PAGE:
At Salem Church Samuel N. Peabody and two or three other members of the Company were slightly wounded.
On Sunday morning, this third of May, Brooks' division numbered 7000 men for duty, at seven o'clock; twelve hours later, the division could not have mustered 4000. I still mourn for lost ones who fell that fatal third of May, one of whom I will speak of in my next number.
While in camp near Fort Lyon, Corporal Anger J. Mitchell of Mexico died Sept. 2, 1861, being the first man to die in camp from the Company. Mitchell joined the Company in Portland, being one of the men selected from the Bryant's Pond Company. He was a stout, robust fellow at the time of his enlistment, but one of the first to break down. He did very little duty after the battle of Bull Run. At the time of his death, I went to Washington and got permission of General Mansfield, who was in charge of the Transportation Department, to have his remains sent to his home in Maine.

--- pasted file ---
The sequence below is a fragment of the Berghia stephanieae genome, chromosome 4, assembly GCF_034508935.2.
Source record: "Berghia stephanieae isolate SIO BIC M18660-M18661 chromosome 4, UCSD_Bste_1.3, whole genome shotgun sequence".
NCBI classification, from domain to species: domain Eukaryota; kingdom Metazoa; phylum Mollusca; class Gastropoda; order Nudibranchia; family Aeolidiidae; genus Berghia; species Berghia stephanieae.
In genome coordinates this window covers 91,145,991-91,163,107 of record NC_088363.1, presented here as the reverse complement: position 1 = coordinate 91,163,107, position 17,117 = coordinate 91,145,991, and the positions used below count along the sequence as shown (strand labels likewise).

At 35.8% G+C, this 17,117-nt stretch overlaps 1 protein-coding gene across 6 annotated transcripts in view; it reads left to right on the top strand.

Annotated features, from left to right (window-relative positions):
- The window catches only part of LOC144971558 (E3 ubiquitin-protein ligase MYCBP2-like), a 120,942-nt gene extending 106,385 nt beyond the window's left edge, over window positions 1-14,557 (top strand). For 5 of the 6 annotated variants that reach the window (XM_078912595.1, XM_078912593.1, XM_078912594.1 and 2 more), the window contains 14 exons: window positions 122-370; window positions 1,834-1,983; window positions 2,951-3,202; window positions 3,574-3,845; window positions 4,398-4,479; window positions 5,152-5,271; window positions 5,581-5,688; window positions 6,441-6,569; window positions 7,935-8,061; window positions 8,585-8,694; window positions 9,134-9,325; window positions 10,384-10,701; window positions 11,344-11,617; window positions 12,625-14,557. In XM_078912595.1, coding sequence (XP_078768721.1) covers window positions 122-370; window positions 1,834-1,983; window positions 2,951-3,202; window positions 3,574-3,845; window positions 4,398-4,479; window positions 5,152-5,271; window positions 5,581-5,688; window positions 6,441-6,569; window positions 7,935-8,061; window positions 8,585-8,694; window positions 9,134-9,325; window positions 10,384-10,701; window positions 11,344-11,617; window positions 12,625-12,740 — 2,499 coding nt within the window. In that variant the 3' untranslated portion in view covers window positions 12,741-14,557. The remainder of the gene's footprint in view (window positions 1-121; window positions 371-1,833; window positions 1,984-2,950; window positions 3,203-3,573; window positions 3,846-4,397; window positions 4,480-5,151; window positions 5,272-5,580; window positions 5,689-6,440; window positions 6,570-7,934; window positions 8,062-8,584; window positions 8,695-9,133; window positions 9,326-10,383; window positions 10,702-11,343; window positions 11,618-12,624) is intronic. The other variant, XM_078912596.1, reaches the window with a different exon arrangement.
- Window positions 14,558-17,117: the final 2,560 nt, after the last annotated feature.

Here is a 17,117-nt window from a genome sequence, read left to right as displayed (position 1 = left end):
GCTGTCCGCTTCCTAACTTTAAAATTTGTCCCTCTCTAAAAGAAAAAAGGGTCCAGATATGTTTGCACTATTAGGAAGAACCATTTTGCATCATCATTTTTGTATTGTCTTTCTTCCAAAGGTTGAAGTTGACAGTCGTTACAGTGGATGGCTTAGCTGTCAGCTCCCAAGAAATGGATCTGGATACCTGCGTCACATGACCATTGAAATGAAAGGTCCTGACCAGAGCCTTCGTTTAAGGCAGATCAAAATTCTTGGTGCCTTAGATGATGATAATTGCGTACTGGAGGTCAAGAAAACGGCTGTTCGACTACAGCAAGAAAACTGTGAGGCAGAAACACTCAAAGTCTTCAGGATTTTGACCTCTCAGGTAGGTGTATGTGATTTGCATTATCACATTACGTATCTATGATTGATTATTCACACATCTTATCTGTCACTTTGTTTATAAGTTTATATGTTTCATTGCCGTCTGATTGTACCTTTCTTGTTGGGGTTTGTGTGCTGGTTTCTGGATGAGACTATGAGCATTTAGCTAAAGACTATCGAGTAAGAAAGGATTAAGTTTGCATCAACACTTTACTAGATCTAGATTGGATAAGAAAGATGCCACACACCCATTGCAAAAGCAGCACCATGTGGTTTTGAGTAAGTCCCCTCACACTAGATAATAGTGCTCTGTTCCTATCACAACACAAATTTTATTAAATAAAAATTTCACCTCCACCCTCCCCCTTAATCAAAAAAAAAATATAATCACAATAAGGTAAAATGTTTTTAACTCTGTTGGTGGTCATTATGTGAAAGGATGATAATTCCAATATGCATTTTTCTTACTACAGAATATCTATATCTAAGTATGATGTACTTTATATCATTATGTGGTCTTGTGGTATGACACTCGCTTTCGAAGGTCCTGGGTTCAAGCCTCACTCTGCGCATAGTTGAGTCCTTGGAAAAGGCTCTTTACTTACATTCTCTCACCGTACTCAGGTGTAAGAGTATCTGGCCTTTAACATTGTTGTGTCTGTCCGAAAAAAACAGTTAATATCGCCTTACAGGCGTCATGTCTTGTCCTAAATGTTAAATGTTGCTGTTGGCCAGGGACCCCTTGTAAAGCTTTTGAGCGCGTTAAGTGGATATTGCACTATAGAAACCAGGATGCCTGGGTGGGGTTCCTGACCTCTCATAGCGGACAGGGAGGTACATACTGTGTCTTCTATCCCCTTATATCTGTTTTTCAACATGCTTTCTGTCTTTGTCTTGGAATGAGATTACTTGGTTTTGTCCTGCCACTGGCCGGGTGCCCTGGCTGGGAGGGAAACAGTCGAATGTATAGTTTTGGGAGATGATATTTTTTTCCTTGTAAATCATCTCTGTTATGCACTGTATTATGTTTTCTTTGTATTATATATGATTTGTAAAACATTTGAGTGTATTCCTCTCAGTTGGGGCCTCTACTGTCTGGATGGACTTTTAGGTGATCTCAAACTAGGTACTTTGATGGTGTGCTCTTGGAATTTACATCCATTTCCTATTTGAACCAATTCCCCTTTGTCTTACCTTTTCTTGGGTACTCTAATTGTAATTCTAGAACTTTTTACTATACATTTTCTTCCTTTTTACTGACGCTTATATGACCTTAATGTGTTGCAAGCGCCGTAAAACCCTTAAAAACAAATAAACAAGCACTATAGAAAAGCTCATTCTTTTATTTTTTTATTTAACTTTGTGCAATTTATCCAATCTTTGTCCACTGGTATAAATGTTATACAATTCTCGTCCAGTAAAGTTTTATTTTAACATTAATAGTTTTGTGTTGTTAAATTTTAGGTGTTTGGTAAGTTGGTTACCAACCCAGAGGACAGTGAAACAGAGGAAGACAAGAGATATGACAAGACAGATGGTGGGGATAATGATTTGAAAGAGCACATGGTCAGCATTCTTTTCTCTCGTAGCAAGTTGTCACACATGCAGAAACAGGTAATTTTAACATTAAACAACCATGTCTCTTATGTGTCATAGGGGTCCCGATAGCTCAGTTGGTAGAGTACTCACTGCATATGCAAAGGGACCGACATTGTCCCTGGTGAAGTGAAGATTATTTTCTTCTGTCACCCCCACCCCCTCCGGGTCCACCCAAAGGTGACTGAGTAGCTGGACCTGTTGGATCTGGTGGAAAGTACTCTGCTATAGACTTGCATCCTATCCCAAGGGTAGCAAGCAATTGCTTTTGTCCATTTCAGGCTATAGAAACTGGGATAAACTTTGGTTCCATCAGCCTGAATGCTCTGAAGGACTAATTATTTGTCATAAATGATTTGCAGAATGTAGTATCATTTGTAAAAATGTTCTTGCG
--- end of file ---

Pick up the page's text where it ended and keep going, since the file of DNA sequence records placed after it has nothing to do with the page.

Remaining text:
Albert K. Perry, son of Samuel Perry of West Paris, was the second man of the Bryant's Pond squad to die in the hospital. He was sick for some time at Mount Eagle, and was finally carried to Washington, where he died Sept. 13, 1862. He was a young man of seventeen or eighteen years of age at the time of his death. He had excellent habits and exemplary character, giving promise of a noble manhood, had his young life been spared.